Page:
At first, the company benefited, with improved product innovation and, soon after, a boost to financial performance. But by 1996, Oticon was beginning to retreat to a more traditional corporate structure. What went wrong? In large part, the company didn’t fully commit to self-management, and selective intervention by higher-ups (the fact that there were still higher-ups reveals that Oticon hadn’t gone entirely bossless) undermined confidence in the system. But to the extent that there were problems with the spaghetti structure itself, they mostly stemmed from the fact that employees were hopping around too much between different projects, glomming onto the sexiest tasks at the expense of more worthy ones, or overextending themselves by signing on to too many responsibilities at once. (Similar problems crop up in descriptions of self-managed workplaces in this New York article from 2013.)
One of the major reasons to form a company in the first place is to eliminate this sort of mercenary, market-style chaos—instead of letting the engineers work for one company and the designers work for a different company, you put them both under the roof of a single firm and let someone tell them all what to do, eliminating negotiations. “Scholars generally have always assumed that the organizational principle that governs firms is hierarchy,” says Gastón de los Reyes, who will be joining the faculty at the George Washington University School of Business this fall. “The CEO is like a general, issuing orders through a chain of command that is not subject to market forces.” When employees are their own masters, and protect their own self-interests as they negotiate with co-workers, they may produce new collective achievements. But they may introduce new inefficiencies, as well. “Does production inside of these sorts of companies become subject to other kinds of internal transaction costs that put them at a disadvantage compared to a hierarchy?” asks de los Reyes. “If not, why not? The great hope is that these companies might perfect an organizational principle that can achieve the generic transaction cost advantages of firms in a way that avoids the dehumanizing dimensions of hierarchy.”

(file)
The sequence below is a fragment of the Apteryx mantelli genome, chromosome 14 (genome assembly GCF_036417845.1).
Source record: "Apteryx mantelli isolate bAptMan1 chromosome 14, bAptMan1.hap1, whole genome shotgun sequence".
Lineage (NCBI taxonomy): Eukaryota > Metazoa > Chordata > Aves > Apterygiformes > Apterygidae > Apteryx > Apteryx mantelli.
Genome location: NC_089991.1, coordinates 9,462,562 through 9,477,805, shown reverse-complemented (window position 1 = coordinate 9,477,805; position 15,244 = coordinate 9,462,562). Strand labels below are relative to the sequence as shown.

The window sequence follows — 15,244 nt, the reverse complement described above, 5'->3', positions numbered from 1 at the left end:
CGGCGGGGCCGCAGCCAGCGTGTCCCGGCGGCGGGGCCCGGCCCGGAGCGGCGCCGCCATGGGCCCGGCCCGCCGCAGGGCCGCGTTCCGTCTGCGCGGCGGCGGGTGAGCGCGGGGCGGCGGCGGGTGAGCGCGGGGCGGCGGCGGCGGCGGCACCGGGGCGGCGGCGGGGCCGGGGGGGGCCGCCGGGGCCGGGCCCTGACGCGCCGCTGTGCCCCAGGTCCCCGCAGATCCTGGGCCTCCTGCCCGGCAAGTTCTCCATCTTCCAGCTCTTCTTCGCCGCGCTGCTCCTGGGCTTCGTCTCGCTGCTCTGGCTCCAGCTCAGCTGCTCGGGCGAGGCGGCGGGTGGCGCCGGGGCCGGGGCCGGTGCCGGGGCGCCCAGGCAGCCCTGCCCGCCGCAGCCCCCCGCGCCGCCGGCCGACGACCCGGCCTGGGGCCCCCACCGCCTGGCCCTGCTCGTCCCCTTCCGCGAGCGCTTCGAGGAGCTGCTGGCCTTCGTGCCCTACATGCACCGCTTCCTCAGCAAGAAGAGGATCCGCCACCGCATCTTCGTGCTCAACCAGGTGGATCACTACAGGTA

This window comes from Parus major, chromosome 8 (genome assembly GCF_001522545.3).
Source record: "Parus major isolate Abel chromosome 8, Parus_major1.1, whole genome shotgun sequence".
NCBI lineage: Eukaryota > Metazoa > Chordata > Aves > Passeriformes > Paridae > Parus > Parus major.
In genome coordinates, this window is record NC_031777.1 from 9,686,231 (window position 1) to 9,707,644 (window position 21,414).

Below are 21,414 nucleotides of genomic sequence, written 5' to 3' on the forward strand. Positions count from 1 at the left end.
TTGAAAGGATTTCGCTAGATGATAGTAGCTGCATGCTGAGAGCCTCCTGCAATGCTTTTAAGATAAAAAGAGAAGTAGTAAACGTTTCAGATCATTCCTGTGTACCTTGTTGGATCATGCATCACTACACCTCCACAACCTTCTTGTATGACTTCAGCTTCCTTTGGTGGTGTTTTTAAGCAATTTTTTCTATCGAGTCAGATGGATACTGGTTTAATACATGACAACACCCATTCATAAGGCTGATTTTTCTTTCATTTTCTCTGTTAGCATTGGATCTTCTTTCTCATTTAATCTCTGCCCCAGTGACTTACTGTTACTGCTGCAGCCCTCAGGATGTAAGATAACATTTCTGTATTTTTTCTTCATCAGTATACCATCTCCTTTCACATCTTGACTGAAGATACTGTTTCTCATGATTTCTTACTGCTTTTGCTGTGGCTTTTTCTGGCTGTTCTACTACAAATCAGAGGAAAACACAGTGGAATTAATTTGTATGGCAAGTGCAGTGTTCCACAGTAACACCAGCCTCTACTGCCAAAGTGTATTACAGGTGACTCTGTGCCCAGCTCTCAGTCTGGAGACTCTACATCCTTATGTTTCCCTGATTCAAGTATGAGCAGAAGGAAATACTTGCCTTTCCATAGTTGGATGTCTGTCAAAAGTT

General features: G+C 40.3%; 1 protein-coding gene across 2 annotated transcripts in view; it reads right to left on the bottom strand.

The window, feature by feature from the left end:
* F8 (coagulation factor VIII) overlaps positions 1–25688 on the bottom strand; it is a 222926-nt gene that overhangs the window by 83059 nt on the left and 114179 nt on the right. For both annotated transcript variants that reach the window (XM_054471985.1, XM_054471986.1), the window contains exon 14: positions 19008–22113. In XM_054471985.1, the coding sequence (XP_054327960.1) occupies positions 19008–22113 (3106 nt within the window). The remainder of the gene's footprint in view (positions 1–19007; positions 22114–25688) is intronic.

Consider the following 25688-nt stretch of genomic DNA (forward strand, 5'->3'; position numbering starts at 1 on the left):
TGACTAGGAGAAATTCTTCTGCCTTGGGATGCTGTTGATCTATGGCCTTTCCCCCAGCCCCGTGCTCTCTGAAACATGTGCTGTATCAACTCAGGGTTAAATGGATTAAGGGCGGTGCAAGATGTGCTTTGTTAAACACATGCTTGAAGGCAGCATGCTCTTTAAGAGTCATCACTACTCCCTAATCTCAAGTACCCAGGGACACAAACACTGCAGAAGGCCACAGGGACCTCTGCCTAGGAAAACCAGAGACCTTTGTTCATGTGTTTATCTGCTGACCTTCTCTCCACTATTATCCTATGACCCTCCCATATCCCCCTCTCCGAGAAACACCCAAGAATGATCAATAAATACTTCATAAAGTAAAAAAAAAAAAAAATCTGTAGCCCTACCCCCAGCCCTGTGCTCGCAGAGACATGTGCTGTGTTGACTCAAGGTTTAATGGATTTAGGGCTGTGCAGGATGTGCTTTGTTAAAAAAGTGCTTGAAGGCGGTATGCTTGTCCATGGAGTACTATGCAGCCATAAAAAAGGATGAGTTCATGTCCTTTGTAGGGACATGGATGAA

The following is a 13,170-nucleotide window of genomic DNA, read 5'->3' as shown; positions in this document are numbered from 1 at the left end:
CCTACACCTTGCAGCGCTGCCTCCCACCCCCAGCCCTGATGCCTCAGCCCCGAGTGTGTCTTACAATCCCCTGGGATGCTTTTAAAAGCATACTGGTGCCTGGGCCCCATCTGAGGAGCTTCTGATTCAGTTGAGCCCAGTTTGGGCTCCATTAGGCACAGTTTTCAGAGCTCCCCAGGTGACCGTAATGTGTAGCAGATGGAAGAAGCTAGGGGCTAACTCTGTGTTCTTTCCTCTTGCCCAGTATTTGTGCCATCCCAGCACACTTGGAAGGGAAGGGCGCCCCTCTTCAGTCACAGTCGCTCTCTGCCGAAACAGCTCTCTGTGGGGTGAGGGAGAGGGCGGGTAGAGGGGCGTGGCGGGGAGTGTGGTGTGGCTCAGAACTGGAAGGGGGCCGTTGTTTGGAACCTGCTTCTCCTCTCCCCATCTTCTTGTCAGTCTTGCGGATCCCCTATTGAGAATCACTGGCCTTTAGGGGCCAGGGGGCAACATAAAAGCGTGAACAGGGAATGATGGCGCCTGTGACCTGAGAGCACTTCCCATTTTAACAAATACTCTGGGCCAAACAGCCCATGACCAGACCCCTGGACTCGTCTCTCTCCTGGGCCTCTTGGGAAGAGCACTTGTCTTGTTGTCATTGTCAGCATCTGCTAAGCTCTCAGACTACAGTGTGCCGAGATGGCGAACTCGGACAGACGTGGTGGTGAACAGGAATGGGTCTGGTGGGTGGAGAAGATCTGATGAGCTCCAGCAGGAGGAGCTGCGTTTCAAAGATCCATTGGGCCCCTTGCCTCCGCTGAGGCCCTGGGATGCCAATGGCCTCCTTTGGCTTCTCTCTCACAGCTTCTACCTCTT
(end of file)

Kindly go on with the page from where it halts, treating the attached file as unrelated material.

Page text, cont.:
As for the difference between Morning Star and Oticon: It may be in their origins. Oticon attempted to reform itself into a spaghetti organization. Morning Star was nonhierarchical from the start—the brainchild of its CEO, a business school graduate with a strong vision of a flat firm. (Incidentally, once in a while he does have to step in and make an executive decision. But he tries to avoid it.)
While truly self-managed workplaces are rare, many modern companies have gotten flatter. Hierarchies are less rigid, roles more fluid. Which raises another complication, according to J.R. Keller, a doctoral candidate at the Wharton School: Fuzzier job descriptions and self-selecting, assignment-based teams mean the paths of advancement are less clearly defined. “It’s unclear how workers should think about projects as building blocks in their careers,” says Keller. Everyone becomes less sure what the next rung on the ladder should be, or who should be next in line for it. This is even more complicated when workers want to leave—people at other companies can’t easily suss out this potential new hire’s qualifications or what level to slot her in at.
But perhaps the biggest obstacle to eliminating managers is the obvious one: the managers themselves. They see no reason to doubt their own value, and, at least for now, they’re in charge. Good luck convincing them to fire themselves.